American Photographer Garry Winogrand Retrospective
on View at National Gallery of Art, Washington
March 2 Through June 8, 2014
The first retrospective in 25 years of work by artist Garry Winograndâ€”renowned photographer of New York City and postwar American lifeâ€”will be on view at the National Gallery of Art, Washington, March 2 through June 8, 2014. Revealing the full breadth of his art for the first time, Garry Winogrand brings together some 190 of the artist’s most iconic imagesâ€”many never before exhibited or reproduced.
“Winogrand is widely recognized as one of the preeminent photographers of postwar America, though his work remains largely unexplored and incompletely published,” said Earl A. Powell III. “Building on several recent exhibitions of 20th-century American photographers, such as Robert Frank and Harry Callahan, the Gallery is proud to present another major American photographer to our visitors.”
The exhibition was on view at the San Francisco Museum of Modern Art (SFMOMA) from March 9 through June 2, 2013. After Washington, the exhibition will travel to the Metropolitan Museum of Art, New York (June 27 through September 21, 2014); the Jeu de Paume, Paris (October 14, 2014, through January 25, 2015); and the FundaciÃ³n MAPFRE, Madrid (March 3 through May 10, 2015).
Exhibition Organization and Support
Garry Winogrand is organized by the National Gallery of Art, Washington, and the San Francisco Museum of Modern Art.
The international tour of this exhibition is sponsored by the Terra Foundation for American Art. Leadership support is provided by Randi and Bob Fisher.
The exhibition in Washington is made possible through the generous support of the Robert and Mercedes Eichholz Foundation.
Additional support is kindly provided by the Trellis Fund.
Working in the tumultuous postwar decades, Winogrand captured moments of everyday American life, producing an expansive picture of a nation rich with possibility yet threatening to spin out of control. He did much of his best-known work in New York City in the 1960s, but he also traveled widely around the United States, from California and Texas to Miami and Chicago. Combining hope and buoyancy with anxiety and instability, his photographs trace the mood of the country itself, from the ebullience of the postwar optimism to the chaos of the 1960s and the gloom and depression of the post-Vietnam era.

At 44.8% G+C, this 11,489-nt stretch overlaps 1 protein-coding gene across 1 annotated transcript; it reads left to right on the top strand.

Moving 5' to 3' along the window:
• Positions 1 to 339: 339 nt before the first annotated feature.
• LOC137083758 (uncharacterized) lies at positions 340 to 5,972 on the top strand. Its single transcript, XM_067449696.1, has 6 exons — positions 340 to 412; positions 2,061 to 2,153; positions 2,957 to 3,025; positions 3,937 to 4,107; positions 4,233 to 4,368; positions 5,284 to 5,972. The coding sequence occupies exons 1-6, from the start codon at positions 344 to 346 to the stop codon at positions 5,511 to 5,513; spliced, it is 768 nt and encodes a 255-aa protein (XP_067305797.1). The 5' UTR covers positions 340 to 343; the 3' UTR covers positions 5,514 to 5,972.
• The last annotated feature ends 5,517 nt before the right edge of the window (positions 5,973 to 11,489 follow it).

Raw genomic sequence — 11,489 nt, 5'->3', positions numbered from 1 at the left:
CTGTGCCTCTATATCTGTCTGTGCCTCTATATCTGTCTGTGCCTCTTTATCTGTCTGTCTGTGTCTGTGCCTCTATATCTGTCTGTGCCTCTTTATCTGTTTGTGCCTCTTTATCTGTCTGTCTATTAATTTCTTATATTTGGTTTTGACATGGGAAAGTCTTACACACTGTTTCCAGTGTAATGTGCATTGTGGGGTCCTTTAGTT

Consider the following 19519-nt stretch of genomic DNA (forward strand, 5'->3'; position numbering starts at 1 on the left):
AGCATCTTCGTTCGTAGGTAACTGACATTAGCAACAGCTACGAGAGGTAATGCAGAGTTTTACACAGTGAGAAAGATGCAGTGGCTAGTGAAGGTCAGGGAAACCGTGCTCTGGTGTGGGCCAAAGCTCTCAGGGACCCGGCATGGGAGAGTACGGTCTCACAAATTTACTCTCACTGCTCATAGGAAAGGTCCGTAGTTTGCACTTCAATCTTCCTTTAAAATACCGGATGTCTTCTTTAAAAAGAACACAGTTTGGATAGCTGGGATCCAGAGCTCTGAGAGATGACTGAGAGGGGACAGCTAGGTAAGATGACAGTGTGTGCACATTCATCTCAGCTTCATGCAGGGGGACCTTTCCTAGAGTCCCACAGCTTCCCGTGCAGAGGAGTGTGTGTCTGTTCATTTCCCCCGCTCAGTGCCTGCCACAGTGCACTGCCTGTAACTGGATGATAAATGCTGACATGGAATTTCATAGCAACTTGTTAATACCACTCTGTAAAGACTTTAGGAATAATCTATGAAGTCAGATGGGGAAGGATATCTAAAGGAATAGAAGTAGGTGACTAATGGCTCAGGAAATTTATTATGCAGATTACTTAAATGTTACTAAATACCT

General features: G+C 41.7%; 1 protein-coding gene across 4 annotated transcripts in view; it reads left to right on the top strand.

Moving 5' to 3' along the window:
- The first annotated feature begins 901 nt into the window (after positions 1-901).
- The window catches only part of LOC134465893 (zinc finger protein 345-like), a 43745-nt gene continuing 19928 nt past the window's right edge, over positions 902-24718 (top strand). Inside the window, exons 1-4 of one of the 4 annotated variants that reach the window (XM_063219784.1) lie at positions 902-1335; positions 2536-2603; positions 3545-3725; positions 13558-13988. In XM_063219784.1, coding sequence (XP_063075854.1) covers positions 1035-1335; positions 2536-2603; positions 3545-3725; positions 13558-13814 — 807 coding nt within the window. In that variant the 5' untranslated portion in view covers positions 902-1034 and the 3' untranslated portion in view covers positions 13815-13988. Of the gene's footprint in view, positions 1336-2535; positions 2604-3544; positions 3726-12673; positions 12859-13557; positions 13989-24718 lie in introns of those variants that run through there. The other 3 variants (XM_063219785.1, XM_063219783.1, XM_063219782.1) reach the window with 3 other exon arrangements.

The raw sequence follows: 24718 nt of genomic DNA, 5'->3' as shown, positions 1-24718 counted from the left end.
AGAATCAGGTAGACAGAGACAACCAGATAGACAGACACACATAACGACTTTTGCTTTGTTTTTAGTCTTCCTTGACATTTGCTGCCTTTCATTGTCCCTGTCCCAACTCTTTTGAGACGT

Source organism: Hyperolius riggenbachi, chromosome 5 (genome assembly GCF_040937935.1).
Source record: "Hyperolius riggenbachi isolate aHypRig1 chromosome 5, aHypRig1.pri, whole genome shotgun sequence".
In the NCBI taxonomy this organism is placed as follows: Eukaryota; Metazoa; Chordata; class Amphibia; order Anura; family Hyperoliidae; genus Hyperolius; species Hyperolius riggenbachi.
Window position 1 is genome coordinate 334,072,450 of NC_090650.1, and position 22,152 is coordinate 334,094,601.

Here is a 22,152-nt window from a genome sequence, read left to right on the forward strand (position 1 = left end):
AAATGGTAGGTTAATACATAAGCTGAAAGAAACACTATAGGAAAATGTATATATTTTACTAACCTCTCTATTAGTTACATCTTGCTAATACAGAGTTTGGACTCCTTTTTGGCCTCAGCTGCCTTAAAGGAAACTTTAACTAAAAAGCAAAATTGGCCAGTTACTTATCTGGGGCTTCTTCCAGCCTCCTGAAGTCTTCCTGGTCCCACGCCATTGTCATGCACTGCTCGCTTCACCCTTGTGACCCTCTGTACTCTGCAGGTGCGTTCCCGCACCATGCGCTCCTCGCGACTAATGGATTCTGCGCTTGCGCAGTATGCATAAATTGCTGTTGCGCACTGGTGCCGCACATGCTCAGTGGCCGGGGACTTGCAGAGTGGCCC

When he died suddenly at age 56, Winogrand left behind thousands of rolls of exposed but undeveloped film and unedited contact sheets â€” some 250,000 frames in total. Many of these pictures have been printed for the first time for this long-awaited retrospective of his work. By presenting such archival discoveries alongside celebrated pictures, Garry Winogrand reframes a career that was, like the artist’s America, both epic and unresolved.
The exhibition is divided into three sections over seven galleries, each presenting a broad variety of subjects found in Winogrand’s art. “Down from the Bronx” presents photographs taken in New York City from his start in 1950 to 1971; “A Student of America” looks at work made in the same period during journeys outside New York; and “Boom and Bust” addresses Winogrand’s late periodâ€”from 1971, when he moved away from New York, to his death in 1984â€”including photographs from Texas and Southern California, as well as Chicago, Washington, and Miami. The third section also presents a small number of Manhattan photographs made during Winogrand’s return visits; like much of his later work, they express a sense of desolation unprecedented in his earlier photographs.
A video of Winogrand at Rice University in the 1970s, edited for the exhibition, allows visitors to experience rare footage of the artist talking to students in a casual, extemporaneous manner.
Garry Winogrand (1928â€“1984)
Born in the Bronx, Winogrand is known primarily as a New York City street photographer, often associated with famed contemporaries Diane Arbus and Lee Friedlander. Exposing some 20,000 rolls of film in his short lifetime, Winogrand photographed business moguls, everyday women on the street, famous actors and athletes, hippies, politicians, antiwar demonstrators, soldiers, animals in zoos, rodeos, car culture, and airports. He was also an avid traveler who roamed around the United States to locations that included Los Angeles, San Francisco, Dallas, Houston, Chicago, Ohio, Colorado, and the open country of the Southwest.